Other than the usual ones, we have “some nights”, full of fantasies just for the stars lovers, the Atacama Desert in Chile is the ideal place for these memorable moments. You may not be a fan of stars, believe me, you don’t want to miss such moment when in Atacama, especially with the Astro-tourism sites within your reach. Here are a few details about the ‘whys’ and ‘hows’ of stargazing in the Atacama.
San Pedro de Atacama, a home away from home for Stargazers
First, the Atacama Desert is the second-driest place on the earth after the North pole. The region hardly receives any rainfall (records show that annual rainfall received in the area is less than a half an inch). Here exist riverbeds that have been dry for more than 1,200 years.
The dryness of the area and an altitude of about 8,000 feet, makes the night and day skies very clear. Normally, the presence of pollutants in the skies makes it difficult for one to clearly view the skies. However, the clear skies and high altitude of Northern Chile is perfect for stargazing.
Secondly, there are a bunch of leading observatories in the world that have pitched camp in the Atacama Desert in Chile. Even NASA runs some of its Mars-based experiments in the desert. Some of the best international observatories include the Paranal and the Alma.
The Paranal Observatory is a special project of the European Southern Observatory. It has a collection of very powerful telescopes that give an amazing view of the deep skies. You can view constellations such as the Orion and open clusters of stars at a very close distance. The Observatory hosts free public tours every Saturday night. However, you must make a reservation because of the often-high number of visitors.
The Alma, or Atacama Large Millimeter/Submillimeter Array, as it is formally known, is a new and modern observatory in the region. Sitting at an altitude of about 9,500 feet, it offers some of the best views of the deep skies to professional Particle Physicists and the general Stargazer.
There is a visitors’ center at the Operations Support Facility where people can gaze at the stars and interact with the staff. You can also visit the hangar where the large antennas of the telescope are repaired.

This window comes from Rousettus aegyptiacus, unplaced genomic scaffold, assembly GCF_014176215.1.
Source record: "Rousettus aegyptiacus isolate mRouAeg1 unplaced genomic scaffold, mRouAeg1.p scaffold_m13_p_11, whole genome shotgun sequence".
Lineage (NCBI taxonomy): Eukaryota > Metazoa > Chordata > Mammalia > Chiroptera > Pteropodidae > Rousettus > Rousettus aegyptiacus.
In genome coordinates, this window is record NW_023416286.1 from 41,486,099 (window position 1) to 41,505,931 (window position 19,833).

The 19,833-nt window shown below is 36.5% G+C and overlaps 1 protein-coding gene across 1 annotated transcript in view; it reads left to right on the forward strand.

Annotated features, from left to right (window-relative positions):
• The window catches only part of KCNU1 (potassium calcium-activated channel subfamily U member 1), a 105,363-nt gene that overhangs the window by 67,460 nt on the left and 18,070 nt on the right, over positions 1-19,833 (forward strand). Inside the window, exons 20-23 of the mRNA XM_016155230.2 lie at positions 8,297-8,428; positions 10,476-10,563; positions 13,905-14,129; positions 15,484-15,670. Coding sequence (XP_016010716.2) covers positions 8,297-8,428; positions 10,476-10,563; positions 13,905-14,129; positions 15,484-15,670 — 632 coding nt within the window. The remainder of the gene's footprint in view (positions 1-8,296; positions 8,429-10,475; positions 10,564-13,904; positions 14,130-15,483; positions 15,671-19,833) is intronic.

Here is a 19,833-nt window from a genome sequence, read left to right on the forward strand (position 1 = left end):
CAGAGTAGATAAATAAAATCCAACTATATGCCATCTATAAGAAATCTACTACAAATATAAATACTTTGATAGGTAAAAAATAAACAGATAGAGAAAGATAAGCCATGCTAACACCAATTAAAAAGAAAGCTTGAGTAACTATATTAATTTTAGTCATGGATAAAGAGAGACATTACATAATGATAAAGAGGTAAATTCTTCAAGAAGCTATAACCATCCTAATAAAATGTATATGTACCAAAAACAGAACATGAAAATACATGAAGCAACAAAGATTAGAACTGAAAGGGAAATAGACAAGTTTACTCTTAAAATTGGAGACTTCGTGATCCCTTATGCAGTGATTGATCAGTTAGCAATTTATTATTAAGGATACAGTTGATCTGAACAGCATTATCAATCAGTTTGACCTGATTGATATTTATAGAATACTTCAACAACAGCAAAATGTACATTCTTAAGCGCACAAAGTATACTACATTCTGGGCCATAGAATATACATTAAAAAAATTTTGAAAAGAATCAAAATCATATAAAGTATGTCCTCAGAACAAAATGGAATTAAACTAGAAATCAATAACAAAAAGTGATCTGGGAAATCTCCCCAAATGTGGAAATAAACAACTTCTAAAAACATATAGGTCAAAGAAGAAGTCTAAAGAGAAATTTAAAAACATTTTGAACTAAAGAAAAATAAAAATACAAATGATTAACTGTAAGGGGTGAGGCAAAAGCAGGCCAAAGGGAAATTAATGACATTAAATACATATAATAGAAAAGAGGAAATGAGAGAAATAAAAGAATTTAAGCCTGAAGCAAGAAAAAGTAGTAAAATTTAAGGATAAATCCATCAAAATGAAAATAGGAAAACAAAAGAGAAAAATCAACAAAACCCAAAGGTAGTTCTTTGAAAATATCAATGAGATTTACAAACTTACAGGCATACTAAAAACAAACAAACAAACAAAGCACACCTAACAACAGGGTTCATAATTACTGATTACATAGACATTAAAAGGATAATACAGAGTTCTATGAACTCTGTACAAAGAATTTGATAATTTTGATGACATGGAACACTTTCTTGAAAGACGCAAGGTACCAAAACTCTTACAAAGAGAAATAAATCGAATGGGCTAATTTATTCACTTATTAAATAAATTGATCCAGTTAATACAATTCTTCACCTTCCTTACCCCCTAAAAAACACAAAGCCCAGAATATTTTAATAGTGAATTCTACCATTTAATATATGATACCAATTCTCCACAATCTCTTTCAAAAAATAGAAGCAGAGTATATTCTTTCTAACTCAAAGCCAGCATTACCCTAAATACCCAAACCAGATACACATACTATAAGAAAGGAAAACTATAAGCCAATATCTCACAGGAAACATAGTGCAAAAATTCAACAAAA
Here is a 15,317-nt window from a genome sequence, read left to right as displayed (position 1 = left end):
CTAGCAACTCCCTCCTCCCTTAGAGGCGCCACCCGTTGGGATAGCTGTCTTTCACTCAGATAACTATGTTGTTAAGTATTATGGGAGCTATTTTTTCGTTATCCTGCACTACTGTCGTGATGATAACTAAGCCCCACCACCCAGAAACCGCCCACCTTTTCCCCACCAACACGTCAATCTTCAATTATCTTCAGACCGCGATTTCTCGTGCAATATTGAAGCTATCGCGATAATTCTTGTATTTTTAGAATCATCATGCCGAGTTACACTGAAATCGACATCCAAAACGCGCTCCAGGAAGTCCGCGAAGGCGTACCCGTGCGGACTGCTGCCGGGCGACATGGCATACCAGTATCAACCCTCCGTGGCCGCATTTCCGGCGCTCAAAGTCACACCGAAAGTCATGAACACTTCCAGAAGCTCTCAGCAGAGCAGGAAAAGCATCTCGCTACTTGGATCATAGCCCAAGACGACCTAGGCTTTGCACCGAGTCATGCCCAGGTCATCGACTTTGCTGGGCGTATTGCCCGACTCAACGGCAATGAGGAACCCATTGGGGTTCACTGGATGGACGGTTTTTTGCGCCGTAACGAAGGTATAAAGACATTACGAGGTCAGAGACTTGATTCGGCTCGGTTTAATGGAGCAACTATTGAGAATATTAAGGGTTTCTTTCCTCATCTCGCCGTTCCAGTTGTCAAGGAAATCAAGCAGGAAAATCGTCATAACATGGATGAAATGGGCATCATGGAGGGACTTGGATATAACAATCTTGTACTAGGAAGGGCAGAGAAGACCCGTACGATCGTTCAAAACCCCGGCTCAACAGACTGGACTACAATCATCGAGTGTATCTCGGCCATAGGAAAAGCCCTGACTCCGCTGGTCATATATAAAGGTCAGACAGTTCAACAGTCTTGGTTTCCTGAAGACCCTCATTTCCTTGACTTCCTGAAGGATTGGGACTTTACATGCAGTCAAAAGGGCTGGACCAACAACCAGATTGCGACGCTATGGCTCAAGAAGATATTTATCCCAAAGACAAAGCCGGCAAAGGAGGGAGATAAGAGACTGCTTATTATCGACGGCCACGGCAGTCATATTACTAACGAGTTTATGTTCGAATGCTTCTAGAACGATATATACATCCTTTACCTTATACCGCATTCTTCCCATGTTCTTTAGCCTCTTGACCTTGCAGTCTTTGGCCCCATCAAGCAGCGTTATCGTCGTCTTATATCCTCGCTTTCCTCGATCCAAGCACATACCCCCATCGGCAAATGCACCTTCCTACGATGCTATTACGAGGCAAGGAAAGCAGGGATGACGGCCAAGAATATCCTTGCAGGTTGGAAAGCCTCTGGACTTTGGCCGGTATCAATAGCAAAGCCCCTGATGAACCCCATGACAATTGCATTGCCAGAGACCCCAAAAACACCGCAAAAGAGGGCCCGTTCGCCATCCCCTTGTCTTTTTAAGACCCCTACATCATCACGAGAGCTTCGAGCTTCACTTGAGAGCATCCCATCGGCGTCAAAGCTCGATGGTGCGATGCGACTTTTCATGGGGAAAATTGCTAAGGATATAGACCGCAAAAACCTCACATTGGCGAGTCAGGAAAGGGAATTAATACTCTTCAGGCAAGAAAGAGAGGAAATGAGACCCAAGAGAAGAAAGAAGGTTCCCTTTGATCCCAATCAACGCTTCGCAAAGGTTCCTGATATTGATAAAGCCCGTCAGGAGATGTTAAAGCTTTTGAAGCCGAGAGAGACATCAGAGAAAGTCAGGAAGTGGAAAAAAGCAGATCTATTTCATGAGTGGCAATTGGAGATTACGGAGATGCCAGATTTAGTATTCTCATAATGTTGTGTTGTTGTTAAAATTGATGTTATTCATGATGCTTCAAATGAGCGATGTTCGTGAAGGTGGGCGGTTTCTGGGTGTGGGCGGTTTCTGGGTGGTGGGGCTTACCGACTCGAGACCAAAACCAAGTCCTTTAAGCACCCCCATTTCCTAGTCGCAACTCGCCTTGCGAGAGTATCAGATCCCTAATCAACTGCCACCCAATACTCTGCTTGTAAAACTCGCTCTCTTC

Interestingly, Alma uses a radio telescope and not an optical telescope as it is the norm. Optical telescopes allow observers to stargaze at night only. Moreover, the success of the stargazing experience, when you depend on an optical telescope, depends on the nature of the skies. There are many a night when it becomes very windy and the skies delay clearing up. thus, you must wait for the right time before you can gaze at the starts using an optical telescope.
However, a radio telescope, like the one used at the Alma observatory, allows you to gaze at the stars in broad daylight. The combination of several antennas gives rise to a 10-feet long telescope that allows observers to have a spectacular view of some amazing astronomical features like Chile’s Valley on the Moon and Jupiter’s four moons.
Apart from the moon and the planets, you can have a clear view of some of the most amazing features like globular clusters of stars. The Alpha Centauri is one of the most common globular clusters of the stars which you can see clearly using the telescope.
Where to Stay During your Tour
From affordable Atacama vacation rentals to the best apartments in San Pedro de Atacama, you cannot run out of options of where to stay when you visit. Most of the establishments have been designed to cater for the high number of tourists in the region. You can check with your tour company for specific plans and the rates. Also, your tour company will help you to book a visit to one of the leading observatories in the region.
Interestingly, you can still have an exhilarating experience by simply sitting outside your hotel room at night and gazing at the skies. Most accommodation facilities have special terraces and balconies to allow visitors to do just that: stargaze. But then you will have to be contented with a minimal view of the stars, the moon and a few planets that are visible to the naked eye.